The Sustainability of Robert Stephenson’s Success

After starting off the season with an abysmal 1-8 record, the Cincinnati Reds have won seven of their last twelve contests. Nonetheless, they’re last place in the NL Central division, trailing the first place Pirates by five games. Their offense has been very poor (3.4 runs/game), but the pitching has been great (team ERA in the low 3s). One reliever who has been integral to their bullpen’s success is Robert Stephenson.

Stephenson, a former 1st round pick out of Alhambra (CA) HS in 2011, spent four full seasons in the minors before receiving his first taste of the big leagues in 2016. He put up a 6.08 ERA in 37 innings, alarmingly walking over 4.5 batters per nine innings. The following season was met with mixed results. Robert Stephenson dropped his ERA to 4.68, but his control regressed (walked over 5.5 batters per nine innings). In 2018, Stephenson pitched exceptionally well at AAA (2.87 ERA, 10.75 K/9, and 4.54 BB/9 in 113 IP); however, he did not impress one bit in his limited major league action (8.49 K/9, 9.26 BB/9, and 9.26 ERA). Among the 618 pitchers who pitched at least 10 innings in 2018, only three of them walked over nine batters per nine innings, with Stephenson being one of them.

This year has been another story. Stephenson has walked just two batters in 11.1 innings pitched. He has whiffed nearly 40% of the hitters he’s faced (12.71 K/9), he’s yet to concede a HR, and his ERA is excellent (1.59 ERA). Additionally, Stephenson has been worth 0.5 fWAR, which is the highest among all members of the Reds bullpen. He has seemingly overcome the shoulder inflammation he dealt with early on in ST…

“Stephenson, who dealt with shoulder inflammation at the beginning of the spring, changed the grip on his fastball and feels a lot more comfortable throwing it. He’s faced 32 batters this season and walked one – an issue that troubled him for years.” – Bobby Nightengale, Cincinnati Enquirer.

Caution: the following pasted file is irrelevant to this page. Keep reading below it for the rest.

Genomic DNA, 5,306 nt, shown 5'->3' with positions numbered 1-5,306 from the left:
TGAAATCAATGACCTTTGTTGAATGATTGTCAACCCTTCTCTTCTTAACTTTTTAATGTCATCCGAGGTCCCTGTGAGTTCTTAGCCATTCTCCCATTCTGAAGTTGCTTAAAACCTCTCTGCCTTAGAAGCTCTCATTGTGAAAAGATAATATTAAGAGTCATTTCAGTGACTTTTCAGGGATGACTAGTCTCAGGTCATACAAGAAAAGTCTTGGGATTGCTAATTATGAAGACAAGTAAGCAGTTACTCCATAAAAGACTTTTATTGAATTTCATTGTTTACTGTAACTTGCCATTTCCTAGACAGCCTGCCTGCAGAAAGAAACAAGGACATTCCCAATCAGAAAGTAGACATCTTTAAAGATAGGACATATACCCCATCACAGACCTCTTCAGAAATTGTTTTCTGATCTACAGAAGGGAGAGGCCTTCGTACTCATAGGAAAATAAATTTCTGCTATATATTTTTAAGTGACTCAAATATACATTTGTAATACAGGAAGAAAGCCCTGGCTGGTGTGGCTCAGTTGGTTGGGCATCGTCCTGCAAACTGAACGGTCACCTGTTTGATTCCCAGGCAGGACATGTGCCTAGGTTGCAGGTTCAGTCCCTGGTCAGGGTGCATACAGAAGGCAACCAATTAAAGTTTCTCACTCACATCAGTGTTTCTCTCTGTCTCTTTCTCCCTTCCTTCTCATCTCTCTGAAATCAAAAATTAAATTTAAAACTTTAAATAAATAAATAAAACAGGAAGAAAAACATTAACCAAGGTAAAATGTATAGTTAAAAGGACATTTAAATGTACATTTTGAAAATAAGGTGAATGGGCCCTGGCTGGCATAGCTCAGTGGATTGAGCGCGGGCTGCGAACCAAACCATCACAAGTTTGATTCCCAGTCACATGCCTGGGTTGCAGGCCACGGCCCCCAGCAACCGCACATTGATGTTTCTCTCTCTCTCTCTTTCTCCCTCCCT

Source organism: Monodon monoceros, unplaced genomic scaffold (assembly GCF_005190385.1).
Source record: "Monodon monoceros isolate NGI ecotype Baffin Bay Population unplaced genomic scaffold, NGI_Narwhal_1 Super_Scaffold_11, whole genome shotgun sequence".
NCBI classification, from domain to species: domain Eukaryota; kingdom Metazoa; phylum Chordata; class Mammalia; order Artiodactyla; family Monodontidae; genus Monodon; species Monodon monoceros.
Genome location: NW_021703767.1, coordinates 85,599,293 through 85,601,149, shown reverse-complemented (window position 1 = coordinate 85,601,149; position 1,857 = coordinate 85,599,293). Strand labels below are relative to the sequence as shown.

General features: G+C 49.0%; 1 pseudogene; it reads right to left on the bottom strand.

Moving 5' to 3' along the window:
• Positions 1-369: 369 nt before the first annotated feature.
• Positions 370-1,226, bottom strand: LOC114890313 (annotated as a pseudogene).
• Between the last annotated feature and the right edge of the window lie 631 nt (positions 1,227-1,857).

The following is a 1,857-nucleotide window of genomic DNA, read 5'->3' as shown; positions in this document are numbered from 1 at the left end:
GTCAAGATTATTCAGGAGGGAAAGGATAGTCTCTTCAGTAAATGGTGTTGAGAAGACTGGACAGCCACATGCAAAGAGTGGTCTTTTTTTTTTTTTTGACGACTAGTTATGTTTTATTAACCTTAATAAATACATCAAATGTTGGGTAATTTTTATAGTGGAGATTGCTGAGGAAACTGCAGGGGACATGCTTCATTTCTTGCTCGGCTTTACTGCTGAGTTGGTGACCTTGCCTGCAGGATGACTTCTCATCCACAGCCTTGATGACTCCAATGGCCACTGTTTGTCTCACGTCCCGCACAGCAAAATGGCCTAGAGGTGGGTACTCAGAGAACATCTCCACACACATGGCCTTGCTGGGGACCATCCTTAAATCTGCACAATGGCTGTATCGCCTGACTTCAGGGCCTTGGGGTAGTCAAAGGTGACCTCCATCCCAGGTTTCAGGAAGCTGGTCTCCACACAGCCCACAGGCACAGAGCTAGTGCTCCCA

There are many underlying reasons that could explain why Stephenson is having more success…

1. Increased Fastball Velocity

Pitch Info Pitch Velocity readings (as found on FanGraphs)

2018 FB velocity – 93.8

2018 FB SwStr% – 3.3

2018 AVG against – .526


2019 FB velocity – 94.9 (+1.1)

2019 FB SwStr% – 5.9

2019 AVG against – .333 (-.193)

2. Pitching Solely in Relief

Career AVG against 1st time through the order (all stats per FanGraphs unless otherwise noted) – .236

Career ERA 1st time through the order – 3.48


Career AVG against 2nd time through the order – .272

Career ERA 2nd time through the order – 5.27


Career AVG against 3rd time through the order – .276

Career ERA 3rd time through the order – 6.53

3. More Sliders

2018 Pitch Mix and SwStr%

FB: 36.4%; 3.3

CH: 18.2%; 13.3

SL: 40.1%; 18.2

CB: 5.3%; 7.7


2019 Pitch Mix and SwStr%

FB: 35.9% (-0.5); 5.9

CH: 5.6% (-12.6); 12.5

SL: 57.0% (+16.9); 33.3

CB: 0.7% (-4.6); 0.0 (*only 1 CB thrown)

4. Increased Slider Spin

Graph via Baseball Savant

More spin (presumably) correlates to more movement, which has transformed Stephenson’s slider into one of the most lethal pitches in the MLB. Once again hitters, are whiffing at 1/3 of the sliders they see from Stephenson. That is an unprecedented rate…

Near the end of the 2018 regular season, we polled 85 big leaguers (both hitters and pitchers) from 28 clubs with that exact question. And we put particular emphasis on the “right now,” because this conversation is always evolving.Anthony Castrovince of

Chris Sale’s slider was voted the most nasty pitch (16 votes); its SwStr% in 2018 was 16.8, and hitters managed a .113 AVG against it. 

Robert Stephenson has thrown 81 sliders this year. He’s conceded only two hits (.087 AVG)! Obviously, the sample size is small, but one cannot help but get excited about what Stephenson has been able to accomplish thus far in 2019. 

Graph via Brooks Baseball

Altering his horizontal release point may have contributed to increased spin on his slider.

5. Slider Location

Graph via Brooks Baseball

On average, Robert Stephenson has located his slider lower than last year. This likely makes it more challenging for the hitter to barrel up the pitch…

Graph via Baseball Savant

As depicted in the graph above, hitters are having a much harder time squaring up the ball this season compared to last year.

Stephenson’s success early on appears to be sustainable. If he can stay healthy, look for him to continue to grow as a pitcher and to be called upon in more high leverage situations. 

Featured Photo:Kareem Elgazzar/The Enquirer

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